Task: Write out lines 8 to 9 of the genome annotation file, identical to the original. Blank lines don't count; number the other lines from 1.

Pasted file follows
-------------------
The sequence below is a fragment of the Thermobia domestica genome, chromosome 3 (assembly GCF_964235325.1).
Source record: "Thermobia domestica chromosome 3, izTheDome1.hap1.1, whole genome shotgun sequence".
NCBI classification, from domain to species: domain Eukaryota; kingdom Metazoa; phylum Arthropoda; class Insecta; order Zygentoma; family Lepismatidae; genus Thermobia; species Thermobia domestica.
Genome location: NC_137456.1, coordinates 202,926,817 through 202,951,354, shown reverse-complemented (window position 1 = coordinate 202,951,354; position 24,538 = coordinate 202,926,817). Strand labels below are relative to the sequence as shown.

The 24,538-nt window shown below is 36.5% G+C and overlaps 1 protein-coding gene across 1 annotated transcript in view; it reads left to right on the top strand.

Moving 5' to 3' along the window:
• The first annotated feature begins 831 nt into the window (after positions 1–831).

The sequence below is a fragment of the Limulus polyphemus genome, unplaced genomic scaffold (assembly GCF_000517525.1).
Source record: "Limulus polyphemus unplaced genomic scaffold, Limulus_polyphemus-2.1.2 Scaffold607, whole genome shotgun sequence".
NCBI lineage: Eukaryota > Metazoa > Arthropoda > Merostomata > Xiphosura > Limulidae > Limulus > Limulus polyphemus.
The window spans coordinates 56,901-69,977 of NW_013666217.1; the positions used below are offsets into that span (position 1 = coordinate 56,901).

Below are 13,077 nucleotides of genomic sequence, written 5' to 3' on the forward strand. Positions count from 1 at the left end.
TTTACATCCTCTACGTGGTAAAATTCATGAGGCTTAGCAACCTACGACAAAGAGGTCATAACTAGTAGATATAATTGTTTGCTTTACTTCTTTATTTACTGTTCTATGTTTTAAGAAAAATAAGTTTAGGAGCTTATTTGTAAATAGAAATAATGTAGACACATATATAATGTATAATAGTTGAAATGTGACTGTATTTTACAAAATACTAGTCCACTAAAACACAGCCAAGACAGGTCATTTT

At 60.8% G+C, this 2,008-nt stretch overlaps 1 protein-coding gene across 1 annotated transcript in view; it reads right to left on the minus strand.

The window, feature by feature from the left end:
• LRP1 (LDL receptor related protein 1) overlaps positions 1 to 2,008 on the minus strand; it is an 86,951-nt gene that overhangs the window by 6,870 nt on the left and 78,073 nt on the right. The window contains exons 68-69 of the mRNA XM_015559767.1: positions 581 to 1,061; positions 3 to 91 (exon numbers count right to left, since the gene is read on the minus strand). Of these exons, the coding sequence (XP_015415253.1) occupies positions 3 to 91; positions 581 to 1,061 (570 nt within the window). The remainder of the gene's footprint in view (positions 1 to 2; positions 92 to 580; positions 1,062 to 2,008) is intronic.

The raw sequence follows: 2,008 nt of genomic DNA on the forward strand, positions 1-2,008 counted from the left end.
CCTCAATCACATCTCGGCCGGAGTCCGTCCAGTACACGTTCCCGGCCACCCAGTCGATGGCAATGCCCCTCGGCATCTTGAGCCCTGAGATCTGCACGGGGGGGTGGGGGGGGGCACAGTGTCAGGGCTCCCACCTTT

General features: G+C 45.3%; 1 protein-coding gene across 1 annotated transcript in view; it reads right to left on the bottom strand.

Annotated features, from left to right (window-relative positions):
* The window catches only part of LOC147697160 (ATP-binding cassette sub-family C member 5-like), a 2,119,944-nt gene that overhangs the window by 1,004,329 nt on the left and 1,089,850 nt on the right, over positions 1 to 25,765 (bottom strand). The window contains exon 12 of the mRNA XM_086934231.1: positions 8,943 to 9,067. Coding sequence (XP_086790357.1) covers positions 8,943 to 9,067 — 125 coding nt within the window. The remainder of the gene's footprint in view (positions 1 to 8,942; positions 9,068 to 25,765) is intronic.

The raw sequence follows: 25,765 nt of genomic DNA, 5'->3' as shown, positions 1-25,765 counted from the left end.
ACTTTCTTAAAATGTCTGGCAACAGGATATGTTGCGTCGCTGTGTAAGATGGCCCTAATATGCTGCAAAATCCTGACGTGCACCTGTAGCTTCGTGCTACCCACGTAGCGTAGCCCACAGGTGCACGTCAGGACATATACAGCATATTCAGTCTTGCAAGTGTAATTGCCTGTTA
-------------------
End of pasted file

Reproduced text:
The sequence below is a fragment of the Limulus polyphemus genome, unplaced genomic scaffold (assembly GCF_000517525.1).
Source record: "Limulus polyphemus unplaced genomic scaffold, Limulus_polyphemus-2.1.2 Scaffold607, whole genome shotgun sequence".